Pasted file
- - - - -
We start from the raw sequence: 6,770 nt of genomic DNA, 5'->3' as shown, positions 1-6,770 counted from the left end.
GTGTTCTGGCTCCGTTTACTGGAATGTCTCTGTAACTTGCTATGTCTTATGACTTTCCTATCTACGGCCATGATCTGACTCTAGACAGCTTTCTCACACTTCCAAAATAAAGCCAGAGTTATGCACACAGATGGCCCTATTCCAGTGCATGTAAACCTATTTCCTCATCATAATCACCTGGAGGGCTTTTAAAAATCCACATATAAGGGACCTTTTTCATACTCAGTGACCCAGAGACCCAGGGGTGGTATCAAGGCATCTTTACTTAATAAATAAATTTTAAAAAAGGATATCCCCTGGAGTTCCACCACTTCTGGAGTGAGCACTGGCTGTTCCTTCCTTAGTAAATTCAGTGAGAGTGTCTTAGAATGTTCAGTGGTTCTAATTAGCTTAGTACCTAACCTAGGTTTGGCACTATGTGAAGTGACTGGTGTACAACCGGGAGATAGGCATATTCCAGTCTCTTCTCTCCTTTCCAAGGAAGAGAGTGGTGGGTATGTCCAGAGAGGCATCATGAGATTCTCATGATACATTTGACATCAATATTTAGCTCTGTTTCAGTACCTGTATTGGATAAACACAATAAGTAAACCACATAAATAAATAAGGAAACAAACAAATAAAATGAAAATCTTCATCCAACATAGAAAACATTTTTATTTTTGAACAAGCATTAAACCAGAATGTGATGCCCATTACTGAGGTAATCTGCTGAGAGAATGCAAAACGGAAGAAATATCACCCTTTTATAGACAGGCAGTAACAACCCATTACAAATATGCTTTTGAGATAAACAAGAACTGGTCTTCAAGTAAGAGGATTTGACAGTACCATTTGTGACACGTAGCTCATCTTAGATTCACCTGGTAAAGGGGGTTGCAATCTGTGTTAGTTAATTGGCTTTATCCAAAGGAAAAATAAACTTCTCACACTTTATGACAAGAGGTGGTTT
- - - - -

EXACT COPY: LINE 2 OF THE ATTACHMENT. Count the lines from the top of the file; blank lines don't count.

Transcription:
GTGTTCTGGCTCCGTTTACTGGAATGTCTCTGTAACTTGCTATGTCTTATGACTTTCCTATCTACGGCCATGATCTGACTCTAGACAGCTTTCTCACACTTCCAAAATAAAGCCAGAGTTATGCACACAGATGGCCCTATTCCAGTGCATGTAAACCTATTTCCTCATCATAATCACCTGGAGGGCTTTTAAAAATCCACATATAAGGGACCTTTTTCATACTCAGTGACCCAGAGACCCAGGGGTGGTATCAAGGCATCTTTACTTAATAAATAAATTTTAAAAAAGGATATCCCCTGGAGTTCCACCACTTCTGGAGTGAGCACTGGCTGTTCCTTCCTTAGTAAATTCAGTGAGAGTGTCTTAGAATGTTCAGTGGTTCTAATTAGCTTAGTACCTAACCTAGGTTTGGCACTATGTGAAGTGACTGGTGTACAACCGGGAGATAGGCATATTCCAGTCTCTTCTCTCCTTTCCAAGGAAGAGAGTGGTGGGTATGTCCAGAGAGGCATCATGAGATTCTCATGATACATTTGACATCAATATTTAGCTCTGTTTCAGTACCTGTATTGGATAAACACAATAAGTAAACCACATAAATAAATAAGGAAACAAACAAATAAAATGAAAATCTTCATCCAACATAGAAAACATTTTTATTTTTGAACAAGCATTAAACCAGAATGTGATGCCCATTACTGAGGTAATCTGCTGAGAGAATGCAAAACGGAAGAAATATCACCCTTTTATAGACAGGCAGTAACAACCCATTACAAATATGCTTTTGAGATAAACAAGAACTGGTCTTCAAGTAAGAGGATTTGACAGTACCATTTGTGACACGTAGCTCATCTTAGATTCACCTGGTAAAGGGGGTTGCAATCTGTGTTAGTTAATTGGCTTTATCCAAAGGAAAAATAAACTTCTCACACTTTATGACAAGAGGTGGTTT